The Ferruginous Hawk is a large regal
(Buteo regalis!) hawk of open western
prairies. They are the largest of the "Buteo" Hawks. In historic
times, the nest of the Ferruginous Hawk often used both bison bones in the
structure and bison dung as part of a lining. They are a species that
seems less shy of human beings than some other Buteo hawks. They will
often allow for a relatively close approach (hence, the large number of photos I
Habitat: Grassland, sagebrush plains, rangeland, desert.
Diet: Mostly small mammals, including ground
squirrels, jackrabbits, gophers, rabbits, and mice. Also eats some
birds and reptiles.
Behavior: Generally hunts while soaring, or by
observing from a perch. It can also often be seen sitting on the
ground, where sometimes it will wait by a gopher or prairie dog hole for
prey to surface.
Nesting: April through June in South Dakota.
Most nests are built in trees, but they will also sometimes nest on cliffs or on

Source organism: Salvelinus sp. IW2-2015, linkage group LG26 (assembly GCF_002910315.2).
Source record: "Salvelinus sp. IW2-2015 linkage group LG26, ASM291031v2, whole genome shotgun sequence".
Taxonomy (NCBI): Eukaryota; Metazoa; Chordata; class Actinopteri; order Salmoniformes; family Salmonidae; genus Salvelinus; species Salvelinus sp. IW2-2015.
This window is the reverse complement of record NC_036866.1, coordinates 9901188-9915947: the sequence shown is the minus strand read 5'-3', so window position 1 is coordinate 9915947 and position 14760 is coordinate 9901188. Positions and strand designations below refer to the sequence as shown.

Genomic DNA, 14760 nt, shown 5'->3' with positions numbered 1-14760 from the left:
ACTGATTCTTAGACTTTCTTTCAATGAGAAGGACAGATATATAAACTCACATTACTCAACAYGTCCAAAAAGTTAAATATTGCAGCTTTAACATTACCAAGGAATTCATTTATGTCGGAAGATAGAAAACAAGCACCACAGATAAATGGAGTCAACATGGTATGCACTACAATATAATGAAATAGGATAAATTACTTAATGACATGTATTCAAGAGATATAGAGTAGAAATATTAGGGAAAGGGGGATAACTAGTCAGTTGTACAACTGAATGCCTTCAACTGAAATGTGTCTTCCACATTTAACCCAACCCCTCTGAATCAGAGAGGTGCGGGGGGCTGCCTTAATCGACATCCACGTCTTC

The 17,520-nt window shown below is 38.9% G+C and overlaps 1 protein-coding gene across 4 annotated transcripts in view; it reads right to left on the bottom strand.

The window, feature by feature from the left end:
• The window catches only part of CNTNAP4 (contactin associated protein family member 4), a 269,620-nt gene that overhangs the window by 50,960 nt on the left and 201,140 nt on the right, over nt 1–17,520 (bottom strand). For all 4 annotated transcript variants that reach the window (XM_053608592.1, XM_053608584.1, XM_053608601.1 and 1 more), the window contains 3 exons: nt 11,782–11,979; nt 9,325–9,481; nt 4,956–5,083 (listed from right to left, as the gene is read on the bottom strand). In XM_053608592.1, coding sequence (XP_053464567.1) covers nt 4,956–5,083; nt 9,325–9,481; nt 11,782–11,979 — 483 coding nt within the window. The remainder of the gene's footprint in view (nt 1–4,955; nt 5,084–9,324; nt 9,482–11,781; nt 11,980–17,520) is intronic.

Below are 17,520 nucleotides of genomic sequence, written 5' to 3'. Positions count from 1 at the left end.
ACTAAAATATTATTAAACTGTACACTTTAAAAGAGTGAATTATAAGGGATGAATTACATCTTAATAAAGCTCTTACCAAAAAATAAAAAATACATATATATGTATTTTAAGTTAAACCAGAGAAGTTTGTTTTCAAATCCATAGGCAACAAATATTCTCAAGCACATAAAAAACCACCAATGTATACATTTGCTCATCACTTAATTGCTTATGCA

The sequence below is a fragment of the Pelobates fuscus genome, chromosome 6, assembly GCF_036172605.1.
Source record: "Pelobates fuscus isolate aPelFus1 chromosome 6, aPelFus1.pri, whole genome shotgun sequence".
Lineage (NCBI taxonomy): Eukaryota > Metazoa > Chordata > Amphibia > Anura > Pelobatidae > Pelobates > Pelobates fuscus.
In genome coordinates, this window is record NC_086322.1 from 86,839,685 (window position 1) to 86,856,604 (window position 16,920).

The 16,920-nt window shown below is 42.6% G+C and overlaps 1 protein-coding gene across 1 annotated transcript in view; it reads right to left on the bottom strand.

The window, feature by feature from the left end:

the ground. The nest is a large structure of built of sticks, lined with
softer material. They will use cow dung (or traditionally, bison dung) to
line the nest. The female lays 2 to 4 eggs, and both parents help to
incubate them. Upon hatching, the female initially stays with the young
while the male hunts for food and brings it back to the nest. As the
chicks get older, both parents will hunt for food.
Song: Harsh key-ahh, or kaah-kaah.
Migration: Generally a short-distance
migrant, with some birds at the northern end of it's normal range migrating
southward in the winter.
Conservation Status: Ferruginous Hawks have
disappeared or plummeted in number in much of their former range, primarily due
to habitat loss. However, overall populations remain relatively strong,
and they are found over a wide geographic region. The
IUCN lists them as a species of "Least Concern".
South Dakota "Hotspot": My
favorite location to find them are around prairie dog towns on the Fort
Pierre National Grasslands.
Photo Information: November 27th, 2011 -
Fort Pierre National
Grasslands in South Dakota - Terry Sohl
Additional Photos: Click on the image chips or
text links below for additional, higher-resolution Ferruginous Hawk photos.